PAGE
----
Also, to the person who was counting pure numbers: it is not about absolute numbers, otherwise no elections would ever hold, and no public pressure would ever work on established power-spots. There are such things as "trendsetters" and "opinion-makers" - their voices count, not because they are the 50%+1 or a serious financial loss threat, but because they care more than 'the silent majority'. Good arguments and constant pressure are felt by all "powers that be", believe me.

Tobold, can you be more specific about those addons that show your full name? are they ubiquitous already? easy to get? reliable? there are no ways to counter them?
 
Added the link to the MMOChampion story showing that RealID can be hacked using addons, so the official forum changes are actually the smaller problem.
 
Blizzard is not the first to have had this idea: here is where they got it from.
 
You misunderstand the addon issue.

You probably won't read this, but in case you do, here's how it works:
It it NOT possible to write an addon that will allow you to retrieve someone else's RealID info.
The issue is that any addon *you* use can access *your* RealID info. For instance, an addon developer could trick you into installing an addon that will cause *your* game client to spam trade chat with your RealID info.

Eventually, Blizzard will probably tweak the API to prevent this.
 
Update. Another UK resident has already made a complaint to the UK Commissioner before my one, and the complaint against Activision Blizzard is being investigated by the UK Commissioner.
 
@Tobold - "Those of you saying "oh, just don't post on the forums" might want to re-read the part where it says that addons can now display your RealID name in game even to people who aren't your friends."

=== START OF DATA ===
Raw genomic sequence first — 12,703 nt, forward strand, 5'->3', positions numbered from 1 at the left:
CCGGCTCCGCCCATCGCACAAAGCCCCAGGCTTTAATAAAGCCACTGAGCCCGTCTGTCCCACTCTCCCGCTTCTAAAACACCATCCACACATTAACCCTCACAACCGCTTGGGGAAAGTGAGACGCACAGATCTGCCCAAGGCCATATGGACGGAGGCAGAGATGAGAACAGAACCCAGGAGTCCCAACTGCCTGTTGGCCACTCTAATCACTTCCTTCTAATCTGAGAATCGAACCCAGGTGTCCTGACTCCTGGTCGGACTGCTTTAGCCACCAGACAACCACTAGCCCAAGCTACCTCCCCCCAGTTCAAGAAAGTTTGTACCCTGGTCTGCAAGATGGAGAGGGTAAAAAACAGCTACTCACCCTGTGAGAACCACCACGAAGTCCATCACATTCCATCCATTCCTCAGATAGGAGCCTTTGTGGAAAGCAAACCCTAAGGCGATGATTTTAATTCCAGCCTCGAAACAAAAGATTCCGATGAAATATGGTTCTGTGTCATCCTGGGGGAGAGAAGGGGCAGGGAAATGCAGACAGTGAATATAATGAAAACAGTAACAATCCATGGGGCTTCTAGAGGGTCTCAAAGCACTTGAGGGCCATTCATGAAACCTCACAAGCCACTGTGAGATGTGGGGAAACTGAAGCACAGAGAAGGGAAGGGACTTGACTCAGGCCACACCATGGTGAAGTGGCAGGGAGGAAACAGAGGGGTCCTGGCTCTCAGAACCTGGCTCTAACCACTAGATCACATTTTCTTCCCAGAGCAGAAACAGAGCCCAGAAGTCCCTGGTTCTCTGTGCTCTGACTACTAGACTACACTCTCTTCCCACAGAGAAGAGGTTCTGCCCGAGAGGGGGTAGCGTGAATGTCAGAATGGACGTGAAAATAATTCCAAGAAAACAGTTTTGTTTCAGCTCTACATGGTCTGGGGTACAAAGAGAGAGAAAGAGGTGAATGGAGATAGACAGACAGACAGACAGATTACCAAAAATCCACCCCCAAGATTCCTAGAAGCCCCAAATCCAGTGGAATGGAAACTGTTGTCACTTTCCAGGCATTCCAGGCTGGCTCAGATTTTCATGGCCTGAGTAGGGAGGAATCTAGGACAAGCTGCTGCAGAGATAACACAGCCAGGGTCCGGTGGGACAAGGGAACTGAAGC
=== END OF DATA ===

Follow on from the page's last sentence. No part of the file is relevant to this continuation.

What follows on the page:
Scary. But... Is there even a working example of this? There's also another thread on the forums about it - http://forums.worldofwarcraft.com/thread.html?topicId=25626189139&sid=1&pageNo=1 where they have better info than FUD from wow.com. I'll test it when I can log onto WoW.

Anyway, first of all, it would require an addon on MY side to respond with such info. It wouldn't work at all if I don't have a hacked addon, so at this point, any random guy who sees me in Dalaran CAN'T learn my name.

Second, this actually can and should be fixed pretty quickly by removing the code from the API or doing something similar to break this "functionality". End of a clever hack. From the thread I've listed it seems that Blizzard was preventing this, but they missed one function.
 
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Blizz dont like how the forums work.

So what?

Neither does most of the playerbase, which is probably one of the reasons for the many (and better moderated) forums and blogs around dedicated to share and discuss the game.

With so many million people playing a game, conflict is bound to happen. And putting it down to anonymity is a fallacy.

Even with RL names linked to posts, people are going to disagree, be unpleasant and unproductive. Hell, people are like that IRL alot of the time too, when the consequences (bad grades, getting fired, getting less pay) are quite dire.

If Blizz want a different kind of community, they need to draw upon the good things going around at the moment. Like, f.ex. the many skilled and dedicated bloggers around. They need to change the way players communicate with the company.

We dont need a democracy, but dont you find it weird that in all this time Blizz have never once (afaik) done a public poll about changes that needs done? Or what works/dont work in game?
 
@Tobold - double post, sorry, missed that part.

"How many parents would have allowed their children to play WoW knowing their real names will be exposed to every passing stranger?"

And why can't the parents in question just disable the whole RealID system using the Parental Controls in the account management? It's just one checkbox there - "Enable RealID".